Now the feds are getting into the act with the Hillsborough School Board’s plan to randomly test students engaged in extra-curricular activities or driving to school.
The grant, received this week from the White House Office of National Drug Control Policy and the U.S. Department of Education, will be implemented during the 2008-09 school year and includes $41,148 each year until 2011. Hillsborough Assistant Superintendent Lisa Antunes had applied for the grant in late March.
“My feeling is I am very happy,” said Superintendent of Schools Edward Forsthoffer III. “Anytime we can move a program forward without impacting our local residents through taxes is a good thing.”
Because they won’t complain if they don’t have to pay the taxes for the program, not realizing that it costs far more to lose your right to flush your piss than $41K a year.
The feds could spend $41K a year helping kids with new textbooks, creating programs for parents of kids in poor quality school districts organize to improve things, fund a pre-school program or whatever.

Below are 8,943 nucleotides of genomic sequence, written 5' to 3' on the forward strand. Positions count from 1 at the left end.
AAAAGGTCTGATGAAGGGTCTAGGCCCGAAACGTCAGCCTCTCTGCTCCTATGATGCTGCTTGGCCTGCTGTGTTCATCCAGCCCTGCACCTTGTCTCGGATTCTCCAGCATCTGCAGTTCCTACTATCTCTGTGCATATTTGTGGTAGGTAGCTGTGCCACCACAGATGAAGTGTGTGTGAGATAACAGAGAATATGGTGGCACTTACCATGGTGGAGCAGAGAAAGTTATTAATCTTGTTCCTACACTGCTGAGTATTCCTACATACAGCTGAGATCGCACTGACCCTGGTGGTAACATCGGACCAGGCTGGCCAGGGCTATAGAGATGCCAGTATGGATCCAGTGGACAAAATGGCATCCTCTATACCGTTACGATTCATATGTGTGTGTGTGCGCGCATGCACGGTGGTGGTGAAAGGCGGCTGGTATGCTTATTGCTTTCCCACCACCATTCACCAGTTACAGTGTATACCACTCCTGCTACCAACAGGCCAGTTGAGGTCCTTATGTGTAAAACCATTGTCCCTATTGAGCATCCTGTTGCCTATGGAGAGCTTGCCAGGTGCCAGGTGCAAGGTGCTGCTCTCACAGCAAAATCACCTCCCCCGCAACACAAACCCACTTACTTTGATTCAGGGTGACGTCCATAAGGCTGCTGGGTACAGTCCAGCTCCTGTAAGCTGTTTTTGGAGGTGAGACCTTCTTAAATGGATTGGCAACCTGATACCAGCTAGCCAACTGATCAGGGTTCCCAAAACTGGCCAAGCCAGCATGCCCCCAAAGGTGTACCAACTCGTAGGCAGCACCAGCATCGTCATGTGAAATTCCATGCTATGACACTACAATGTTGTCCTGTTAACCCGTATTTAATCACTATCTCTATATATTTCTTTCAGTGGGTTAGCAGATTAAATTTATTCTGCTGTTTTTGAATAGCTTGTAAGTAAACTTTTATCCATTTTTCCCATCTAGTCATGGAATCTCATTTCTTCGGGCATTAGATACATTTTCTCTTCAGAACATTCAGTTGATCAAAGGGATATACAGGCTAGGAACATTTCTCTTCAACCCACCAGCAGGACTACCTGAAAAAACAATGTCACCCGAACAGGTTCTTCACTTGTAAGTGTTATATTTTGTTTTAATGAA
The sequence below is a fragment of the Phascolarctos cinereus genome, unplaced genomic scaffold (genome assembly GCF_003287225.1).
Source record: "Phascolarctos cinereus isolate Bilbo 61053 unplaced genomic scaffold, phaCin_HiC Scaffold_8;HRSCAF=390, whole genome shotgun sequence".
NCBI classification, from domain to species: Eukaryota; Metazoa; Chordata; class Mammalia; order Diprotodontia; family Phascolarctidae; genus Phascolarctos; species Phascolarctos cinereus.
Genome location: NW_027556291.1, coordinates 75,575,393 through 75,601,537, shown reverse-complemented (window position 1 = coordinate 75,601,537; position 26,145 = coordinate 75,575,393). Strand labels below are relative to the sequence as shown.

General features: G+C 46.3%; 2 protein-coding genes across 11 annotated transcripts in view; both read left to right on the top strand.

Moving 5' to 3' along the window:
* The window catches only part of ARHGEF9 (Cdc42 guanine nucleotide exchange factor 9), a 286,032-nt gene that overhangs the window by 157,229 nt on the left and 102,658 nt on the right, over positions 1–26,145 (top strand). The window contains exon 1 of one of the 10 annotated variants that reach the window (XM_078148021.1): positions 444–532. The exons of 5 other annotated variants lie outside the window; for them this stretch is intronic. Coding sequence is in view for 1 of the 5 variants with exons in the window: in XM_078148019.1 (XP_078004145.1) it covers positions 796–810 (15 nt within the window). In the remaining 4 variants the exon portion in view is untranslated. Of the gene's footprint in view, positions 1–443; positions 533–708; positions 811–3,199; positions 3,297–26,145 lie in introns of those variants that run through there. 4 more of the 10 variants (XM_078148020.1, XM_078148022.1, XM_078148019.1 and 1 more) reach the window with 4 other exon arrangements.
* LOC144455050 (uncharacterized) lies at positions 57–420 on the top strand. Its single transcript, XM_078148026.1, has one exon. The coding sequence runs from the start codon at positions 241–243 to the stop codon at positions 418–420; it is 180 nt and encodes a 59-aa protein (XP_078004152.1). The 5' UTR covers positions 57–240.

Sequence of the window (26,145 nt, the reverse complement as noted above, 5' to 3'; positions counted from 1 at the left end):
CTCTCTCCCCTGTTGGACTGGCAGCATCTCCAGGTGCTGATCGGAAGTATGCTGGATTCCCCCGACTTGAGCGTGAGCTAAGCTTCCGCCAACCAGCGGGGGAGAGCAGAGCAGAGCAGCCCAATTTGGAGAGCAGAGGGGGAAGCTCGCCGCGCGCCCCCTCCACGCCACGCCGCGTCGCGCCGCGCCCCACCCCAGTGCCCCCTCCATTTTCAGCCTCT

But, no, instead they have to do everything they can to catch a kid who smoked a joint a month ago and wants to play football or be in a play. Then they start looking at the kid differently, begin checking out his friends, and put a mark on his record for something that was not done on school time or property and is none of their business.
Bill Clinton smoked pot. Al Gore smoked pot. George Bush has two (2) DWIs and smoked pot and probably did worse. Barack Obama smoked pot. Arnold Schwartzenegger smoked pot (and there are pictures).
None of these people could have possibly risen to the levels they have if they grew up in Hillborough, NJ in 2008 and wanted to do more than come to class and go home.
Think this is an isolated program? Think again.
Hillsborough was one of nearly 50 educational entities in 20 states awarded a total of $5.8 million in random student drug-testing grants through the program. Other New Jersey schools included $150,123 to Brick Township and $43,100 for the River Dell Regional Board of Education. …
The testing is modeled after a plan at Hunterdon Central Regional High School in Raritan Township. Students are randomly select via computer from among those participating in athletics, extracurricular activities, school clubs and those who drive to school.
Oh, well, as long as they are using a computer to make the selections random that’s fine.